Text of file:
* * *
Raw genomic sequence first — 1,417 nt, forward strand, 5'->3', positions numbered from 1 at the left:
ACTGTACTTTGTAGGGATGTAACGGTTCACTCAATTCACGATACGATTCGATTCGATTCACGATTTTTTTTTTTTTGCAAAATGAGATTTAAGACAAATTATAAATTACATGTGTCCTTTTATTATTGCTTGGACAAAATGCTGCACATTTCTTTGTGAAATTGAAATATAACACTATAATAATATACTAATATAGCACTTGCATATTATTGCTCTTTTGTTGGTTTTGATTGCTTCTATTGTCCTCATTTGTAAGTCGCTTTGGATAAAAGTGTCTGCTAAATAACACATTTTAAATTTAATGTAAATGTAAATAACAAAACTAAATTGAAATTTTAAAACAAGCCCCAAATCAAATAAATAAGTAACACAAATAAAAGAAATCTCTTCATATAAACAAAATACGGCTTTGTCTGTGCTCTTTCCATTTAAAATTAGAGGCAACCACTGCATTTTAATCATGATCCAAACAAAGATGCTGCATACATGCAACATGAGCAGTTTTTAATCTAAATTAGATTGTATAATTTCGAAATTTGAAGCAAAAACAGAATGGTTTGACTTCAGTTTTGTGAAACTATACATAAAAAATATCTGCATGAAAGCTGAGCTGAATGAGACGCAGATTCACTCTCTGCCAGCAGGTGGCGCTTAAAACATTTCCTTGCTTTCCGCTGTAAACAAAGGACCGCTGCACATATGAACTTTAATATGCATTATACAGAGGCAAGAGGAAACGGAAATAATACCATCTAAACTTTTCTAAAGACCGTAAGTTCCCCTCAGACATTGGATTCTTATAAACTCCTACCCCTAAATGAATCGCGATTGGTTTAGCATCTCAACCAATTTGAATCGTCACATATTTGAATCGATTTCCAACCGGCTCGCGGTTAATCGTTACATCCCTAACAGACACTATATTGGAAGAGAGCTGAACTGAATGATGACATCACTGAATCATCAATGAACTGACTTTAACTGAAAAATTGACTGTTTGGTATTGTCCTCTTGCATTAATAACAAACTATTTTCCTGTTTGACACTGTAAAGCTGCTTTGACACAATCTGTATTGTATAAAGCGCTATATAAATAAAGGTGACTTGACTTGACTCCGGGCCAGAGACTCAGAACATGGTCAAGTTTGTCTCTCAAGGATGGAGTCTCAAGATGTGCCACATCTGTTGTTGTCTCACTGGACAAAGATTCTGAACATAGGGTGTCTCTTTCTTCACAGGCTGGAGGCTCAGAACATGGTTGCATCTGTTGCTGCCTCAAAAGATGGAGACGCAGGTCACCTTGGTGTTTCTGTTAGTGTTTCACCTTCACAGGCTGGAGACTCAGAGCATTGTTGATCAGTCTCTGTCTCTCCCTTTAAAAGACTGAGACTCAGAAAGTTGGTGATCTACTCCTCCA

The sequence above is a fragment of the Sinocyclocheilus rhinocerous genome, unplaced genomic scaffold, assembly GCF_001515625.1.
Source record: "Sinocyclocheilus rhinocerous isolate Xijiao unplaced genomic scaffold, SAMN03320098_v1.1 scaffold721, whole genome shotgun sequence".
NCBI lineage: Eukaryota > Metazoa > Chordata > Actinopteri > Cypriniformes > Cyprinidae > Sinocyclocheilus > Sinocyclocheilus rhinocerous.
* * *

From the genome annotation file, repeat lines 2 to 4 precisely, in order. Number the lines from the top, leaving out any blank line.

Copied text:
ACTGTACTTTGTAGGGATGTAACGGTTCACTCAATTCACGATACGATTCGATTCGATTCACGATTTTTTTTTTTTTGCAAAATGAGATTTAAGACAAATTATAAATTACATGTGTCCTTTTATTATTGCTTGGACAAAATGCTGCACATTTCTTTGTGAAATTGAAATATAACACTATAATAATATACTAATATAGCACTTGCATATTATTGCTCTTTTGTTGGTTTTGATTGCTTCTATTGTCCTCATTTGTAAGTCGCTTTGGATAAAAGTGTCTGCTAAATAACACATTTTAAATTTAATGTAAATGTAAATAACAAAACTAAATTGAAATTTTAAAACAAGCCCCAAATCAAATAAATAAGTAACACAAATAAAAGAAATCTCTTCATATAAACAAAATACGGCTTTGTCTGTGCTCTTTCCATTTAAAATTAGAGGCAACCACTGCATTTTAATCATGATCCAAACAAAGATGCTGCATACATGCAACATGAGCAGTTTTTAATCTAAATTAGATTGTATAATTTCGAAATTTGAAGCAAAAACAGAATGGTTTGACTTCAGTTTTGTGAAACTATACATAAAAAATATCTGCATGAAAGCTGAGCTGAATGAGACGCAGATTCACTCTCTGCCAGCAGGTGGCGCTTAAAACATTTCCTTGCTTTCCGCTGTAAACAAAGGACCGCTGCACATATGAACTTTAATATGCATTATACAGAGGCAAGAGGAAACGGAAATAATACCATCTAAACTTTTCTAAAGACCGTAAGTTCCCCTCAGACATTGGATTCTTATAAACTCCTACCCCTAAATGAATCGCGATTGGTTTAGCATCTCAACCAATTTGAATCGTCACATATTTGAATCGATTTCCAACCGGCTCGCGGTTAATCGTTACATCCCTAACAGACACTATATTGGAAGAGAGCTGAACTGAATGATGACATCACTGAATCATCAATGAACTGACTTTAACTGAAAAATTGACTGTTTGGTATTGTCCTCTTGCATTAATAACAAACTATTTTCCTGTTTGACACTGTAAAGCTGCTTTGACACAATCTGTATTGTATAAAGCGCTATATAAATAAAGGTGACTTGACTTGACTCCGGGCCAGAGACTCAGAACATGGTCAAGTTTGTCTCTCAAGGATGGAGTCTCAAGATGTGCCACATCTGTTGTTGTCTCACTGGACAAAGATTCTGAACATAGGGTGTCTCTTTCTTCACAGGCTGGAGGCTCAGAACATGGTTGCATCTGTTGCTGCCTCAAAAGATGGAGACGCAGGTCACCTTGGTGTTTCTGTTAGTGTTTCACCTTCACAGGCTGGAGACTCAGAGCATTGTTGATCAGTCTCTGTCTCTCCCTTTAAAAGACTGAGACTCAGAAAGTTGGTGATCTACTCCTCCA

The sequence above is a fragment of the Sinocyclocheilus rhinocerous genome, unplaced genomic scaffold, assembly GCF_001515625.1.
Source record: "Sinocyclocheilus rhinocerous isolate Xijiao unplaced genomic scaffold, SAMN03320098_v1.1 scaffold721, whole genome shotgun sequence".